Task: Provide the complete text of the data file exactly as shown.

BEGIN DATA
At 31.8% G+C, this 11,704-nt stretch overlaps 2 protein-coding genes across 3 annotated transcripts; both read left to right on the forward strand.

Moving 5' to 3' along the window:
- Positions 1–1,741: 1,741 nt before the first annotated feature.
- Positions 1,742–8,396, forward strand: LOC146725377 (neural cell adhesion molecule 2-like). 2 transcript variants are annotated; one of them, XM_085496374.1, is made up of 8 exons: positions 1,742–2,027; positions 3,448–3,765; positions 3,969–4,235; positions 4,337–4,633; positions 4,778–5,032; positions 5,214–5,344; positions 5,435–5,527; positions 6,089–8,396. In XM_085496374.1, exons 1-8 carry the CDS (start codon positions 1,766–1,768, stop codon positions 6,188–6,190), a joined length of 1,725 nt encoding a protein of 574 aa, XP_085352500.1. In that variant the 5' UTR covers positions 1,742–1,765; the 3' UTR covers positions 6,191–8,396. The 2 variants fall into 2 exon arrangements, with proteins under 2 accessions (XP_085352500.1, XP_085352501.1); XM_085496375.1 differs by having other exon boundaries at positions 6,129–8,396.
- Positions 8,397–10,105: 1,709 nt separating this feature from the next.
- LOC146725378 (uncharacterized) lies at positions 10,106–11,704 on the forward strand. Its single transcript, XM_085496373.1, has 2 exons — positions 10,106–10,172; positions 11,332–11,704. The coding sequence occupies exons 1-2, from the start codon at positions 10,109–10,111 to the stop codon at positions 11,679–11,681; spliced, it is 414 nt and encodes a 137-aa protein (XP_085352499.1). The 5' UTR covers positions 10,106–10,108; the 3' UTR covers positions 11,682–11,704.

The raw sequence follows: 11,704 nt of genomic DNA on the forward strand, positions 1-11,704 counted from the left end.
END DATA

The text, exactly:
At 31.8% G+C, this 11,704-nt stretch overlaps 2 protein-coding genes across 3 annotated transcripts; both read left to right on the forward strand.

Moving 5' to 3' along the window:
- Positions 1–1,741: 1,741 nt before the first annotated feature.
- Positions 1,742–8,396, forward strand: LOC146725377 (neural cell adhesion molecule 2-like). 2 transcript variants are annotated; one of them, XM_085496374.1, is made up of 8 exons: positions 1,742–2,027; positions 3,448–3,765; positions 3,969–4,235; positions 4,337–4,633; positions 4,778–5,032; positions 5,214–5,344; positions 5,435–5,527; positions 6,089–8,396. In XM_085496374.1, exons 1-8 carry the CDS (start codon positions 1,766–1,768, stop codon positions 6,188–6,190), a joined length of 1,725 nt encoding a protein of 574 aa, XP_085352500.1. In that variant the 5' UTR covers positions 1,742–1,765; the 3' UTR covers positions 6,191–8,396. The 2 variants fall into 2 exon arrangements, with proteins under 2 accessions (XP_085352500.1, XP_085352501.1); XM_085496375.1 differs by having other exon boundaries at positions 6,129–8,396.
- Positions 8,397–10,105: 1,709 nt separating this feature from the next.
- LOC146725378 (uncharacterized) lies at positions 10,106–11,704 on the forward strand. Its single transcript, XM_085496373.1, has 2 exons — positions 10,106–10,172; positions 11,332–11,704. The coding sequence occupies exons 1-2, from the start codon at positions 10,109–10,111 to the stop codon at positions 11,679–11,681; spliced, it is 414 nt and encodes a 137-aa protein (XP_085352499.1). The 5' UTR covers positions 10,106–10,108; the 3' UTR covers positions 11,682–11,704.

The raw sequence follows: 11,704 nt of genomic DNA on the forward strand, positions 1-11,704 counted from the left end.